• "and its clear what [Mountain Zeit] is about" - it was not clear to me (as I wrote, I had to guess, as the term is at best self-descriptive, but not established), but your mileage may vary. – O. R. Mapper Oct 29 '18 at 9:40
1

In Germany, would our American time zones still be referred to as things like Mountain Daylight Time or do other countries have different names for regions but keep abbreviations?

No, Mountain Daylight Time would not be understood. Which mountains are meant? The Alpes? The Himalaya? An American (from the USA) would automatically understand that the Rocky Mountains are meant, but Europeans wouldn't. Rocky-Mountain-Sommerzeit or Rocky-Mountain-Winterzeit might work well.

In software, if (for example) an employee of an American business had to adjust something to an American time zone, would they be familiar with reading something like Pacific Daylight Time (PDT)?

Germans might have seen American timezone abbreviations in the context of aviation, software programming etc., but otherwise no.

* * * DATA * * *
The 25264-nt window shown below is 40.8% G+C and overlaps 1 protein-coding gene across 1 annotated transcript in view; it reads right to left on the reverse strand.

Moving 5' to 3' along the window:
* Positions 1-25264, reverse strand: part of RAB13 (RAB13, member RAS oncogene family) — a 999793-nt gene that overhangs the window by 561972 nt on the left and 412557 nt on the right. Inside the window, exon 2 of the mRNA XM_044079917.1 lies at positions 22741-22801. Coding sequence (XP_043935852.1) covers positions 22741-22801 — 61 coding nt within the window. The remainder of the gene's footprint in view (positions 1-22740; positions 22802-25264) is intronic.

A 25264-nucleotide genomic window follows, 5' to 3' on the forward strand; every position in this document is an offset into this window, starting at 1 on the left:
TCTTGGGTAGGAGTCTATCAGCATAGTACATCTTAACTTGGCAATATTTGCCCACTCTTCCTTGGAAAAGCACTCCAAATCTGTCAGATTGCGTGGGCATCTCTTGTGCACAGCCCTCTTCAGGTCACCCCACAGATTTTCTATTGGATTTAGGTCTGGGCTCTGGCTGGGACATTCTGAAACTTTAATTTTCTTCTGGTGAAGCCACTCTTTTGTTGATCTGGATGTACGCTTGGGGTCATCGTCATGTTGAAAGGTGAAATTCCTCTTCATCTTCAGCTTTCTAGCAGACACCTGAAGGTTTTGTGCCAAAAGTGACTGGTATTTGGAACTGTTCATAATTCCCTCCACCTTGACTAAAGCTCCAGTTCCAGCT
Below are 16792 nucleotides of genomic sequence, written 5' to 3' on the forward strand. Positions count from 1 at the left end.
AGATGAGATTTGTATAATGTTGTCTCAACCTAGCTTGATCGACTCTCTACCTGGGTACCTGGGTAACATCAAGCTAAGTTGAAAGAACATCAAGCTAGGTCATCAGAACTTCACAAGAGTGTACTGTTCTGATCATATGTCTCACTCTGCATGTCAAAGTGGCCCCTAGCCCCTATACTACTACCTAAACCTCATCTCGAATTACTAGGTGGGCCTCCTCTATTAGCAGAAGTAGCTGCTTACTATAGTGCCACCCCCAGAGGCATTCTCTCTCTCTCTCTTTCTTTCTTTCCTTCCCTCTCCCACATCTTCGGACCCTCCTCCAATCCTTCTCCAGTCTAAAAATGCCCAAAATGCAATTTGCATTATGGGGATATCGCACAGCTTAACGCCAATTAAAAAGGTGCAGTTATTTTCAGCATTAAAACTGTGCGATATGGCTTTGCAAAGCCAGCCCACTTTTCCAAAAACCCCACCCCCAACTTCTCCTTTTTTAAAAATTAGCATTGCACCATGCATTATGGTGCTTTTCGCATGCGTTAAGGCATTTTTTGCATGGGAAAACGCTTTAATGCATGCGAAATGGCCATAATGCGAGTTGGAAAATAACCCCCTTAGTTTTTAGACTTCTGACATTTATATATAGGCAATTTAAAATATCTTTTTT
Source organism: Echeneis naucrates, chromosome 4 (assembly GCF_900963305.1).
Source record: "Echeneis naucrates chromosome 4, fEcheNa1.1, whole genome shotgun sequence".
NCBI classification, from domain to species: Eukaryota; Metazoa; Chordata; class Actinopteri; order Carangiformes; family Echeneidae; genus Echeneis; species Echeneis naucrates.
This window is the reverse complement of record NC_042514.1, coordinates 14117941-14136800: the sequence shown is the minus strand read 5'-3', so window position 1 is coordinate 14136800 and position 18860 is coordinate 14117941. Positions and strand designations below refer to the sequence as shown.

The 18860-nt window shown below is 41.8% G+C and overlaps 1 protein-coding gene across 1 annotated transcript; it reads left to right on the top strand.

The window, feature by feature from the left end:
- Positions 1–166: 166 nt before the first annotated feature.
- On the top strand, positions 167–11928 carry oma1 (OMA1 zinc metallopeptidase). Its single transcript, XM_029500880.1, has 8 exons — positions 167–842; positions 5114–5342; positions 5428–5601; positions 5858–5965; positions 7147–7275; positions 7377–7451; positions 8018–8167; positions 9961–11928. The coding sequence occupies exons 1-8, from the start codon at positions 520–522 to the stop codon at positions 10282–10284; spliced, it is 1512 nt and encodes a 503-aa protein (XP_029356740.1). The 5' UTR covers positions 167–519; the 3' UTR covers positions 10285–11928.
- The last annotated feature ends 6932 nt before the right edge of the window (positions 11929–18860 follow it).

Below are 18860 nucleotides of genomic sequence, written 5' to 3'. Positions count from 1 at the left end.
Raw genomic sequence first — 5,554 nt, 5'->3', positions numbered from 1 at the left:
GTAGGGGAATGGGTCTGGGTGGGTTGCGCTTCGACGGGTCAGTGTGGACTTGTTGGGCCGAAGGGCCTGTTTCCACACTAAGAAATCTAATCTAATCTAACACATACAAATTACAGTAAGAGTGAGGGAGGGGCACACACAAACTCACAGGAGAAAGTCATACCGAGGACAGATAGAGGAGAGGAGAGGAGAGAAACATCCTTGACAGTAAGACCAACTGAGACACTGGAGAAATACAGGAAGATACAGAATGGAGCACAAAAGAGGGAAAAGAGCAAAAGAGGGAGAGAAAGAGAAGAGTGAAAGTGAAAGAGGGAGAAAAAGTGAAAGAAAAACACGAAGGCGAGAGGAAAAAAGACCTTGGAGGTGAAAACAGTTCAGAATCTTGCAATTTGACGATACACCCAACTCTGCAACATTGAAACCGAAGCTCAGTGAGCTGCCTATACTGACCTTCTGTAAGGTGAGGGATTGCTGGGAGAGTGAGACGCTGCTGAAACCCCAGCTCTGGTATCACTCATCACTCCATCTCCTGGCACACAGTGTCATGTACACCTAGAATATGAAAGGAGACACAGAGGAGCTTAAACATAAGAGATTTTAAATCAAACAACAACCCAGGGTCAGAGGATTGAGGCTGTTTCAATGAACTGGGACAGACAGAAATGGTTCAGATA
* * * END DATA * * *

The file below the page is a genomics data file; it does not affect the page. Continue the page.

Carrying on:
• What would be the best translations for the following?
    • Eastern Standard Time (EST)
    • Eastern Daylight Time (EDT)
    • Central Standard Time (CST)
    • Central Daylight Time (CDT)
    • Mountain Standard Time (MST)
    • Mountain Daylight Time (MDT)
    • Pacific Standard Time (PST)
    • Pacific Daylight Time (PDT)

You could use Ostküsten-Sommer-/Winterzeitfor EST/EDT, Rocky-Mountain-Sommer-/Winterzeit, Pazifik-Sommer-/Winterzeit. There are plenty Ostküsten (Schleswig-Holstein, Saudi Arabia, Japan,...) and Pacific is also quite unclear (California?, Chile?, Hawaii?, Japan?,...), but it would work, if there is an idea that the timezones refer to the US.

Otherwise, the best choice would be to use some city as reference. For example, New Yorker Sommerzeit or Seattle-Winterzeit.